Limitations of rapid diagnostic testing in patients with suspected malaria

A diagnostic accuracy evaluation from Swaziland, a low-endemicity country aiming for malaria elimination

Nikhil Ranadive, Simon Kunene, Sarah Darteh, Nyasatu Ntshalintshali, Nomcebo Nhlabathi, Nomcebo Dlamini, Stanley Chitundu, Manik Saini, Maxwell Murphy, Adam Soble, Alanna Schwartz, Bryan Greenhouse, Michelle S. Hsiang

Research output: Contribution to journalArticle

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Abstract

Background. The performance of Plasmodium falciparum-specific histidine-rich protein 2-based rapid diagnostic tests (RDTs) to evaluate suspected malaria in low-endemicity settings has not been well characterized. Methods. Using dried blood spot samples from patients with suspected malaria at 37 health facilities from 2012 to 2014 in the low-endemicity country of Swaziland, we investigated the diagnostic accuracy of histidine-rich protein 2-based RDTs using qualitative polymerase chain reaction (PCR) (nested PCR targeting the cytochrome b gene) and quantitative PCR as reference standards. To explore reasons for false-negative and/or false-positive results, we used pfhrp2/3-specific PCR and logistic regression analyses of potentially associated epidemiological factors. Results. From 1353 patients, 93.0% of RDT-positive (n = 185) and 31.2% of RDT-negative samples (n = 340) were available and selected for testing. Compared with nested PCR, the sensitivity, specificity, positive predictive value (PPV), and negative predictive value (NPV) of RDTs were 51.7%, 94.1%, 67.3%, and 89.1%, respectively. After exclusion of samples with parasite densities <100/ μL, which accounted for 75.7% of false-negative results and 33.3% of PCR-detectable infections, the sensitivity, specificity, PPV, and NPV were 78.8%, 93.7%, 62.3%, and 97.1%. Deletions of pfhrp2 were not detected. False-positivity was more likely during the second year and was not associated with demographics, recent malaria, health facility testing characteristics, or potential DNA degradation. Conclusions. In the low-transmission setting of Swaziland, we demonstrated low sensitivity of RDT for malaria diagnosis, owing to an unexpectedly high proportion of low-density infection among symptomatic subjects. The PPV was also low, requiring further investigation. A more accurate point-of-care diagnostic may be needed to support malaria elimination efforts.

Original languageEnglish (US)
Pages (from-to)1221-1227
Number of pages7
JournalClinical Infectious Diseases
Volume64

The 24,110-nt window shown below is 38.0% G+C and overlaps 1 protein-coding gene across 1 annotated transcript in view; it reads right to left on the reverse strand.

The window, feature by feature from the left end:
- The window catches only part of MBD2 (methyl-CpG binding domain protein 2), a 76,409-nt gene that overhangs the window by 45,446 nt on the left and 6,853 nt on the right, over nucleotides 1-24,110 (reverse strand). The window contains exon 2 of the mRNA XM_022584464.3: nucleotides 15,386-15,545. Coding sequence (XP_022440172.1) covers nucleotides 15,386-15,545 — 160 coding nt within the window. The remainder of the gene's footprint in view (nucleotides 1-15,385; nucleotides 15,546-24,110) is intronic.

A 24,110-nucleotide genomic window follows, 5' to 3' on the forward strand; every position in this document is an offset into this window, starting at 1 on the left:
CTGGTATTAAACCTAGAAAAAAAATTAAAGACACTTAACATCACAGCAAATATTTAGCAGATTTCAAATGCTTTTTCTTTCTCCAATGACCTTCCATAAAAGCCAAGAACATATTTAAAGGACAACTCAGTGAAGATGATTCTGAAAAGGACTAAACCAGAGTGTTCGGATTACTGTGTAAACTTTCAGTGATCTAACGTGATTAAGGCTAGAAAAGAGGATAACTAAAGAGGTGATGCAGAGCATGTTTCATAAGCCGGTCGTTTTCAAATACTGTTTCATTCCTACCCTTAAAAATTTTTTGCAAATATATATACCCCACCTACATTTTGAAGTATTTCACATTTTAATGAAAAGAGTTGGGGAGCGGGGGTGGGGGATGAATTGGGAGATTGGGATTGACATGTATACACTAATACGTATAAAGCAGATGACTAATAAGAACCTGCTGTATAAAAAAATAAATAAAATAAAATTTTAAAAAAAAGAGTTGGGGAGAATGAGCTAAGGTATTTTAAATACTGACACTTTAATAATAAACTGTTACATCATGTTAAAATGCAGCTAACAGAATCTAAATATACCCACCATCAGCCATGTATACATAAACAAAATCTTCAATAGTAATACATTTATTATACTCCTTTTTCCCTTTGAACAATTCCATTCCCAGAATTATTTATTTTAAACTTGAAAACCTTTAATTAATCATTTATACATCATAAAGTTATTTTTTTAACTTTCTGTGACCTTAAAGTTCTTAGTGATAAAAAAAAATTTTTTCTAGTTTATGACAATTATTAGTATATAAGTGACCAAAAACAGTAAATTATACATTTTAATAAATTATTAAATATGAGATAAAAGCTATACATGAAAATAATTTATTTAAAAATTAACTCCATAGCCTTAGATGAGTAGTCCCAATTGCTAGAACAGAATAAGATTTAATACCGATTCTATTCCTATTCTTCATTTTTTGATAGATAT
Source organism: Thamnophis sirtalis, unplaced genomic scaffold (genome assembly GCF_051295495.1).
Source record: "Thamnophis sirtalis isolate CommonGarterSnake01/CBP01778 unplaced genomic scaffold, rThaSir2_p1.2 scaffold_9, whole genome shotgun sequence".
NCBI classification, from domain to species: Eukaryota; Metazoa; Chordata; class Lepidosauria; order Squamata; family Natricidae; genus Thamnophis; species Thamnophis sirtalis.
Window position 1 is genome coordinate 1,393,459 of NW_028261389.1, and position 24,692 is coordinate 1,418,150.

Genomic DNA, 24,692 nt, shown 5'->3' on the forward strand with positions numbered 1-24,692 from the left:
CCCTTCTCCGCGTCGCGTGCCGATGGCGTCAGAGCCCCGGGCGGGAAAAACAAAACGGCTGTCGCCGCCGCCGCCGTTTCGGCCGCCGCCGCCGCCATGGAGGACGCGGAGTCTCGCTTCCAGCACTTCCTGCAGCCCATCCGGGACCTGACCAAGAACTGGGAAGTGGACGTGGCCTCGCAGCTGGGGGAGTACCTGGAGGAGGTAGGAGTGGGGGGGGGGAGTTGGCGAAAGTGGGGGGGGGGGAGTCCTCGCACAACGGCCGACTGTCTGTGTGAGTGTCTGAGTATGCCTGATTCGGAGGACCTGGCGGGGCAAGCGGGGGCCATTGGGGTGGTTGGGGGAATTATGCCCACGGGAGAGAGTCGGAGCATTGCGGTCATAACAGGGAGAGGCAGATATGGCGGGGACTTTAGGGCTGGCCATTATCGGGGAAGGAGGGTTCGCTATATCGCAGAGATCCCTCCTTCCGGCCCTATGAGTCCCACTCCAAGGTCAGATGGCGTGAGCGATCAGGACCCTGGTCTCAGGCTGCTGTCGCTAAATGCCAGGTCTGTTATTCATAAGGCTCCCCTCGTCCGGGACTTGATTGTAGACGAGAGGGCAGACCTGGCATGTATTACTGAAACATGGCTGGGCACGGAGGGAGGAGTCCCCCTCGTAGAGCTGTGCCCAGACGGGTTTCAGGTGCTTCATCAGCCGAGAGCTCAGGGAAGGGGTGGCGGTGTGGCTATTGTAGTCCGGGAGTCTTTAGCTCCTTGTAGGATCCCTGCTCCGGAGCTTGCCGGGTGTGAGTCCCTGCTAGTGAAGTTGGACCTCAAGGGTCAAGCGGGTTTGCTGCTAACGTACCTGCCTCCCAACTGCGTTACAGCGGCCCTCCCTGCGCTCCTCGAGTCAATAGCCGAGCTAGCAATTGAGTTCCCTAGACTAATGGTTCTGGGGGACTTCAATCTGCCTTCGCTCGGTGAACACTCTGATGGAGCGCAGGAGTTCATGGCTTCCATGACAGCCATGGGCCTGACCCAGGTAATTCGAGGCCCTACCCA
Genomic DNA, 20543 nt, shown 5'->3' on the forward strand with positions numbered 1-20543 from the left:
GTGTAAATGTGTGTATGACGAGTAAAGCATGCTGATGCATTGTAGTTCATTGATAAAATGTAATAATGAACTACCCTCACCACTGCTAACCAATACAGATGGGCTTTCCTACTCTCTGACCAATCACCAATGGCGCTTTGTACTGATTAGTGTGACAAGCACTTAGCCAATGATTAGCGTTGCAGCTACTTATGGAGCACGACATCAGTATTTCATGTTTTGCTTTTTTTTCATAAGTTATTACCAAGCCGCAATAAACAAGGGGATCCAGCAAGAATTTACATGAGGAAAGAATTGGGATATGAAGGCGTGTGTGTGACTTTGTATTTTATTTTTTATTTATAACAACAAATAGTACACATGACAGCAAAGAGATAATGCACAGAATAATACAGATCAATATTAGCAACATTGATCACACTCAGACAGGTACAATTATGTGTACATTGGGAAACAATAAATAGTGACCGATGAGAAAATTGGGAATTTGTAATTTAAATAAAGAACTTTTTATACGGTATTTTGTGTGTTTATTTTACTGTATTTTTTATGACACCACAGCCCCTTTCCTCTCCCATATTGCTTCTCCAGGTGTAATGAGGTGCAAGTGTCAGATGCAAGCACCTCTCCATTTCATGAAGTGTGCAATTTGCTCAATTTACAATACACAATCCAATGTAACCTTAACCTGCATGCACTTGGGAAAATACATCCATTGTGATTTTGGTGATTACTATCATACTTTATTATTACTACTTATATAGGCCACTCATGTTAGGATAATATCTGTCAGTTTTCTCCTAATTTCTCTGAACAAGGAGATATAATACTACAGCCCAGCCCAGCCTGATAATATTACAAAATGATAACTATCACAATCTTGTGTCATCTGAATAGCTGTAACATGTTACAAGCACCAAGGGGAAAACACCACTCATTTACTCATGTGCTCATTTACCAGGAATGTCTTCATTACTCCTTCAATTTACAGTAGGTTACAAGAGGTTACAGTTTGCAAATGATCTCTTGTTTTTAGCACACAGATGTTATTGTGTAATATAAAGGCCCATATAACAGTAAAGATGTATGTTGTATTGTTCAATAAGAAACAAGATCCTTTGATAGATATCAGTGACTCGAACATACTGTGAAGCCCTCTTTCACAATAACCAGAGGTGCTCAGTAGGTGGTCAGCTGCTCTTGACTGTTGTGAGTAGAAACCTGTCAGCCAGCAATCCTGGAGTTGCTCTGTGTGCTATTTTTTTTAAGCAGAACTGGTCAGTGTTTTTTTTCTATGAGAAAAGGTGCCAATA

Issue number9
DOIs
StatePublished - 2017

Fingerprint

Swaziland
Routine Diagnostic Tests
Malaria
Polymerase Chain Reaction
Health Facilities
Point-of-Care Systems
Sensitivity and Specificity
Cytochromes b
Plasmodium falciparum
Infection
Parasites
Logistic Models
Regression Analysis
Demography
DNA

Keywords

  • Diagnostic accuracy
  • Low transmission
  • Malaria
  • Rapid Diagnostic Test
  • Subpatent infection

ASJC Scopus subject areas

  • Microbiology (medical)
  • Infectious Diseases

Cite this

Limitations of rapid diagnostic testing in patients with suspected malaria : A diagnostic accuracy evaluation from Swaziland, a low-endemicity country aiming for malaria elimination. / Ranadive, Nikhil; Kunene, Simon; Darteh, Sarah; Ntshalintshali, Nyasatu; Nhlabathi, Nomcebo; Dlamini, Nomcebo; Chitundu, Stanley; Saini, Manik; Murphy, Maxwell; Soble, Adam; Schwartz, Alanna; Greenhouse, Bryan; Hsiang, Michelle S.

In: Clinical Infectious Diseases, Vol. 64, No. 9, 2017, p. 1221-1227.

Research output: Contribution to journalArticle

Ranadive, N, Kunene, S, Darteh, S, Ntshalintshali, N, Nhlabathi, N, Dlamini, N, Chitundu, S, Saini, M, Murphy, M, Soble, A, Schwartz, A, Greenhouse, B & Hsiang, MS 2017, 'Limitations of rapid diagnostic testing in patients with suspected malaria: A diagnostic accuracy evaluation from Swaziland, a low-endemicity country aiming for malaria elimination', Clinical Infectious Diseases, vol. 64, no. 9, pp. 1221-1227. https://doi.org/10.1093/cid/cix131
Ranadive, Nikhil ; Kunene, Simon ; Darteh, Sarah ; Ntshalintshali, Nyasatu ; Nhlabathi, Nomcebo ; Dlamini, Nomcebo ; Chitundu, Stanley ; Saini, Manik ; Murphy, Maxwell ; Soble, Adam ; Schwartz, Alanna ; Greenhouse, Bryan ; Hsiang, Michelle S. / Limitations of rapid diagnostic testing in patients with suspected malaria : A diagnostic accuracy evaluation from Swaziland, a low-endemicity country aiming for malaria elimination. In: Clinical Infectious Diseases. 2017 ; Vol. 64, No. 9. pp. 1221-1227.